Background-Aim: Post-mortem studies showed that in patients with COVID-19 the poor prognosis is due not only to the worsening of the ventilation function but it can be related to the perfusion impairment due to massive pulmonary thrombosis or micro-thromboembolism. We aimed to investigate the clinical impact of lung perfusion (Q) scintigraphy in patients discharged after COVID-19 disease but still symptomatic for dyspnea. Methods: 33 patients (pts), discharged at least 1 month after COVID- 19, underwent Q scan at T0 (1-3 months after acute disease) and at T1 (after 6 months if lung perfusion defects were evident at T0). Inclusion criteria were (1) residual dyspnea: mild (12/33pts), at minimal motor activity (9/33) and after prolonged effort (12/33), (2) No thromboembolism at CT pulmonary angiography during hospitalization. Exclusion criteria were: previous history of lung disease (e.g. Cancer, COPD, emphysema) or abnormal pulmonary CT findings (e.g. lung bullae). Planar and Q-SPECT/CT images were obtained for evaluation of lobar or segmental or subsegmental peripheral perfusion defects for each bronchopulmonary segment. Perfusion images were qualitatively and semiquantitatively analysed. Q-lung software by GE Healthcare was used for SPECT/CT images for obtaining percent evaluation of pulmonary lobar perfusion (counts/volume % for each lobe), considering as normal a value of defect within: - 5%/each lobe, if represented in ≥ 1 lobe. Q-scan was then compared with high resolution CT (HRCT) obtained during hospitalization in the acute phase (T-acute) and repeated after 1-3 months (T0). Significant pulmonary perfusion defects at Q scan were considered for addressing targeted therapy. Results: At T0: preserved lung perfusion was observed in 17/33 pts, thus excluding the vascular cause for the symptoms. Lung perfusion defects were detected in 16/33 patients who underwent T0 and T1 control. Defects were scored as following: severe (7 pts with dyspnea at minimal motor activity), at least one wedge-shaped peripheral defect estimated as ≥ 50% of a pulmonary segment without corresponding HRCT abnormalities, suggesting a new CTPA within 3 months and an appropriate therapeutic strategy;moderate (6 pts with dyspnea after prolonged effort): consisting in multiple (>3) subsegmental defects;-mild: (3 pts with mild dyspnea ≤ 3 sub-segmental defects). At T1 lung perfusion improvement (≥ 10% vs pathological lobe in T0), was observed in a total of 8/16 pts. Conclusions: In the age of precision medicine, Q scan-SPECT/CT in pts with recent COVID-19 can address clinical knowledge and management of SARS-CoV-2-induced lung abnormalities, suggesting the differential diagnosis with respiratory disease of different etiology and the appropriate patient-centered therapeutic strategies.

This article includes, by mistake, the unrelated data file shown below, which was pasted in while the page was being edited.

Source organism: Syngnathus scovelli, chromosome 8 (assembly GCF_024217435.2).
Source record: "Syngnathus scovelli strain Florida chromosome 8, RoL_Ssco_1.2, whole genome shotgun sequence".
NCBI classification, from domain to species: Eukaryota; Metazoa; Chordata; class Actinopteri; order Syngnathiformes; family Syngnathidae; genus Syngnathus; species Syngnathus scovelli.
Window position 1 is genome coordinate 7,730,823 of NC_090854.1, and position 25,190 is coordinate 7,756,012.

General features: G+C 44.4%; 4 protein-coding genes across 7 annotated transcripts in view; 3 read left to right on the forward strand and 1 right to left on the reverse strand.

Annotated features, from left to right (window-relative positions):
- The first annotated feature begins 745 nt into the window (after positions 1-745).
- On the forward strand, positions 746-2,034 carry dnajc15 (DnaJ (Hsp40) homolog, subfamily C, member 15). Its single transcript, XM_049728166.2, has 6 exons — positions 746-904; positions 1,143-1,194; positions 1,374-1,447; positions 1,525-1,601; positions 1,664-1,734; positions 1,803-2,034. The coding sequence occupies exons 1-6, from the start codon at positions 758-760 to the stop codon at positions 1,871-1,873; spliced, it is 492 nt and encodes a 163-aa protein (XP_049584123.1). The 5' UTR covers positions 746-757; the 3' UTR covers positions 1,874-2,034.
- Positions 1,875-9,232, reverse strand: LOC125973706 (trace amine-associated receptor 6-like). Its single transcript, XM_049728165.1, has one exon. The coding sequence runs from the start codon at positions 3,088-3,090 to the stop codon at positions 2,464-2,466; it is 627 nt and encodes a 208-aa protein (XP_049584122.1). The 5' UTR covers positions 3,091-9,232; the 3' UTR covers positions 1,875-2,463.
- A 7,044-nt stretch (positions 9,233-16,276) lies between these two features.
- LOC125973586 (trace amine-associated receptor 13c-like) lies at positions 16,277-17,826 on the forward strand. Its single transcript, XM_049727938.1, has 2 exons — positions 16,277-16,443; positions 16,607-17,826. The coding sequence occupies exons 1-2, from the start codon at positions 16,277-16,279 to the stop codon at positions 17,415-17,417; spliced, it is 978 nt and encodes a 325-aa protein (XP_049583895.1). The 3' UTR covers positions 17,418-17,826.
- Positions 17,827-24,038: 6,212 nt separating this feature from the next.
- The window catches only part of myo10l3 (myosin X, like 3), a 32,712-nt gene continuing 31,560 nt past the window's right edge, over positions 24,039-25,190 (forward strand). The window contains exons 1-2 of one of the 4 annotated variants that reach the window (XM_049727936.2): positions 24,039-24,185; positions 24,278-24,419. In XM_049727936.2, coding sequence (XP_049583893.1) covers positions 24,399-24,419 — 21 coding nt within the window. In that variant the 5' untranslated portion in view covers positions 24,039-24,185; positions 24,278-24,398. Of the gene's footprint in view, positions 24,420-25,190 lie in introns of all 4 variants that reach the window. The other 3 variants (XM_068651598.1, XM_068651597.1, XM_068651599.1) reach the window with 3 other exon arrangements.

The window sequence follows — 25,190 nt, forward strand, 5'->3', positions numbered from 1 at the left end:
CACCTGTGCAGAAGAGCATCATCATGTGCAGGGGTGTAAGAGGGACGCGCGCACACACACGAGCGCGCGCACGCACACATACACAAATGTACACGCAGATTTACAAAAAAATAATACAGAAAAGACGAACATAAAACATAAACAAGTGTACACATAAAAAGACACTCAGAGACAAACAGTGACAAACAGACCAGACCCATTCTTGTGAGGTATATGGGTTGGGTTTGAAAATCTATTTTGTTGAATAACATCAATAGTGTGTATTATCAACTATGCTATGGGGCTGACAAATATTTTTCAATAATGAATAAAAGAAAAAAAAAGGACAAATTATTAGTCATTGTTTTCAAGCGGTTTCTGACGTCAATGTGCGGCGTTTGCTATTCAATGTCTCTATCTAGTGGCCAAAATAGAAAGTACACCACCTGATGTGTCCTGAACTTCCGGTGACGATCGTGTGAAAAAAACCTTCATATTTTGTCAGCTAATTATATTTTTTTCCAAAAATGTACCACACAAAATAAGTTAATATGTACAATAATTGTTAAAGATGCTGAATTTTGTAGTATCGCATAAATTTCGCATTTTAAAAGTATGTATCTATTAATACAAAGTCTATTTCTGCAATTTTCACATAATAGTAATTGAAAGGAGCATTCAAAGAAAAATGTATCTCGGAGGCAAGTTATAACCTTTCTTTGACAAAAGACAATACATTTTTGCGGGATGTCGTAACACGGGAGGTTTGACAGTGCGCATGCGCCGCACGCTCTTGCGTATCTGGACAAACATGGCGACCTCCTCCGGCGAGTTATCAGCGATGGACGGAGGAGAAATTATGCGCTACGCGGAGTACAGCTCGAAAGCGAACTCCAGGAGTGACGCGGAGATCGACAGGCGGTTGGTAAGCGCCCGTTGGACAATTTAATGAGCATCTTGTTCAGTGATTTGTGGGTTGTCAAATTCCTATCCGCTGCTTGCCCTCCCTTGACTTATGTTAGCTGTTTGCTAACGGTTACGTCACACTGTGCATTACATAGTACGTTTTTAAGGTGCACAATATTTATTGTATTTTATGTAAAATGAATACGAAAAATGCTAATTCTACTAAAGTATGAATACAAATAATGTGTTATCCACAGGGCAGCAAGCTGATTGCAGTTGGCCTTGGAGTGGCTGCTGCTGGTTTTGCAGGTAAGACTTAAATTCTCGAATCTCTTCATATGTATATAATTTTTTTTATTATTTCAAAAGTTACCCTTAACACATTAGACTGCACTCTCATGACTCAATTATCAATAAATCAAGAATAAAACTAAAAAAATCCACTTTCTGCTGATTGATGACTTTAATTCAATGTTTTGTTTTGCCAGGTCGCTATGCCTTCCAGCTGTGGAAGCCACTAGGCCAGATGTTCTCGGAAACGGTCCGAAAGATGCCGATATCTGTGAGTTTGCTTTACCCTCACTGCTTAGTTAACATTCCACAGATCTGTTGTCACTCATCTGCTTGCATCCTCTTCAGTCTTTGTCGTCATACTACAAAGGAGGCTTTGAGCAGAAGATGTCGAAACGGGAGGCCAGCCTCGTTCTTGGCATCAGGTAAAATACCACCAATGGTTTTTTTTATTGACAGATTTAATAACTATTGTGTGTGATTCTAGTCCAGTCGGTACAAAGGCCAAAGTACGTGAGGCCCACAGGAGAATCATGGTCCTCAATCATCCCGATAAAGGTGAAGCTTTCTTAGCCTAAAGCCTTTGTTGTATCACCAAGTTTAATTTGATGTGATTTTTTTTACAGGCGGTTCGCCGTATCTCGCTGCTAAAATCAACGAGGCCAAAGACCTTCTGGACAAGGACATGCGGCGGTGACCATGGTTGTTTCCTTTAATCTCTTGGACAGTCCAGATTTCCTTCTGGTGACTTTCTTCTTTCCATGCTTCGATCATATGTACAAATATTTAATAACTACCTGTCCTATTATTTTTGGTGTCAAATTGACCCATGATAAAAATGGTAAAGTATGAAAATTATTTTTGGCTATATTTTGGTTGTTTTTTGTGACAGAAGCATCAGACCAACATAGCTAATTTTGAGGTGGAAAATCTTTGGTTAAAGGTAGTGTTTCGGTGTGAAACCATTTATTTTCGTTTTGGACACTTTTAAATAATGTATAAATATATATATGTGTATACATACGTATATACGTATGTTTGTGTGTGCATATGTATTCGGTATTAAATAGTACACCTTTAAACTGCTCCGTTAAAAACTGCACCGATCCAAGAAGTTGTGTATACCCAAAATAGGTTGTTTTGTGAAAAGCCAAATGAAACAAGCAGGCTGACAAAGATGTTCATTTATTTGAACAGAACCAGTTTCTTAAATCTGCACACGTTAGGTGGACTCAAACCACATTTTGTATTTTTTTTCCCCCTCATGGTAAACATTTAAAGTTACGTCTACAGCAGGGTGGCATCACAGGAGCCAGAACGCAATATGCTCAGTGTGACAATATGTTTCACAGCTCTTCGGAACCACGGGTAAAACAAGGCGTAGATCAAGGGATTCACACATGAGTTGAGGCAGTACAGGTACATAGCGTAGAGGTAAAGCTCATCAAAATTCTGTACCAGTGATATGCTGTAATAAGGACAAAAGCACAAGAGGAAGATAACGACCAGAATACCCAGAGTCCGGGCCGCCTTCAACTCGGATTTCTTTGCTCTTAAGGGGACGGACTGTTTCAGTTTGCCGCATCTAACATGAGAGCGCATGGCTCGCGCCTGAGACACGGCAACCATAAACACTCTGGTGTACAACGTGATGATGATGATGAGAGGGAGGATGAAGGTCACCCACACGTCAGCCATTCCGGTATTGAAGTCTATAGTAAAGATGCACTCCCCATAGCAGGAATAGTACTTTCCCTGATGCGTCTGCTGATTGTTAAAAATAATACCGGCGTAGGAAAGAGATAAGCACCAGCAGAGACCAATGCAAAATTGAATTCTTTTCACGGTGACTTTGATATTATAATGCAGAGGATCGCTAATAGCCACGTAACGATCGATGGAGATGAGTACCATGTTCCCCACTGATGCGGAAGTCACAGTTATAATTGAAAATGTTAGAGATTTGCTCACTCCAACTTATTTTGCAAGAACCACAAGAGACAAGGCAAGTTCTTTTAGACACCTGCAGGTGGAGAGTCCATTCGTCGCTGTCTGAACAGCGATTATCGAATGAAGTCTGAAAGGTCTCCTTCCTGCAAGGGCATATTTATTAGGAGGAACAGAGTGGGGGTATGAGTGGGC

4.
Aims Geosciences ; 8(1):137-158, 2022.
Article in English | Web of Science | ID: covidwho-1726168

ABSTRACT

In recent months, the COVID-19 pandemic has been fervently considered from the perspective of various disciplines in the scientific community. Many of the proposed approaches are tied to reflections on the imminent and future effects of the pandemic. This contribution begins with a study of the recent past in Italy, analyzing the hurdles in politics that came to light due to the wave of COVID-19 infections worldwide. Particularly, the research considers the criticality of the geographical scale of reference in Italy's political actions. COVID-19 induced a need for the government to interact with people locally, especially through small municipalities in geographically central, inner areas, is emphasized. The main aim of this research is to attribute to this specific COVID-19 disaster the instrumental role of turning on the lights on the need to intervene in the inner areas of Italy, often very neglected. So the focus of the work is on inner areas and the probable catalysis of the political management dynamics that concern them, as an effect of the COVID's impacts. The pandemic is, therefore, only the contingent phenomenon which, in this case, can perhaps accelerate political interventions in inner areas. To explain the reason for this, we show how the vulnerability of inner areas, already generally risky, has become one of the weak links in the chain of protection from COVID-19 in terms of a geographical scattering phenomenon.